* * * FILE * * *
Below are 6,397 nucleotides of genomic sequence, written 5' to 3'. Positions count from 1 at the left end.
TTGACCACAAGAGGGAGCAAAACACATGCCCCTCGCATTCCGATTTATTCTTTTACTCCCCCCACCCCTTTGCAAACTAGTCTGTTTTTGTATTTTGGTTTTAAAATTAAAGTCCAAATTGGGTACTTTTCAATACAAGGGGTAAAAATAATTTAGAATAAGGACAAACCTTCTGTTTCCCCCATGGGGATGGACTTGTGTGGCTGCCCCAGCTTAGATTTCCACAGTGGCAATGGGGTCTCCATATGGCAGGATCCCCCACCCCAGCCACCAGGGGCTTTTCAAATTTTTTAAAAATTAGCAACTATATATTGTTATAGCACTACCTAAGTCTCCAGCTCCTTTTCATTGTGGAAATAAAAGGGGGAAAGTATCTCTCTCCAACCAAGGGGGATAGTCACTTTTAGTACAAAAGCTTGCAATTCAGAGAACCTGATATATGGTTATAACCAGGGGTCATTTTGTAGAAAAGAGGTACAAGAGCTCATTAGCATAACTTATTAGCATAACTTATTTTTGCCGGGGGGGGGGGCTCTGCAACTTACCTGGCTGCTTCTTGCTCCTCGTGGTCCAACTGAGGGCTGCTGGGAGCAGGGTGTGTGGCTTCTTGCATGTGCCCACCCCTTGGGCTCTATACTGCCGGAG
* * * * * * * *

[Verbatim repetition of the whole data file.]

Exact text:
Below are 6,397 nucleotides of genomic sequence, written 5' to 3'. Positions count from 1 at the left end.
TTGACCACAAGAGGGAGCAAAACACATGCCCCTCGCATTCCGATTTATTCTTTTACTCCCCCCACCCCTTTGCAAACTAGTCTGTTTTTGTATTTTGGTTTTAAAATTAAAGTCCAAATTGGGTACTTTTCAATACAAGGGGTAAAAATAATTTAGAATAAGGACAAACCTTCTGTTTCCCCCATGGGGATGGACTTGTGTGGCTGCCCCAGCTTAGATTTCCACAGTGGCAATGGGGTCTCCATATGGCAGGATCCCCCACCCCAGCCACCAGGGGCTTTTCAAATTTTTTAAAAATTAGCAACTATATATTGTTATAGCACTACCTAAGTCTCCAGCTCCTTTTCATTGTGGAAATAAAAGGGGGAAAGTATCTCTCTCCAACCAAGGGGGATAGTCACTTTTAGTACAAAAGCTTGCAATTCAGAGAACCTGATATATGGTTATAACCAGGGGTCATTTTGTAGAAAAGAGGTACAAGAGCTCATTAGCATAACTTATTAGCATAACTTATTTTTGCCGGGGGGGGGGGCTCTGCAACTTACCTGGCTGCTTCTTGCTCCTCGTGGTCCAACTGAGGGCTGCTGGGAGCAGGGTGTGTGGCTTCTTGCATGTGCCCACCCCTTGGGCTCTATACTGCCGGAG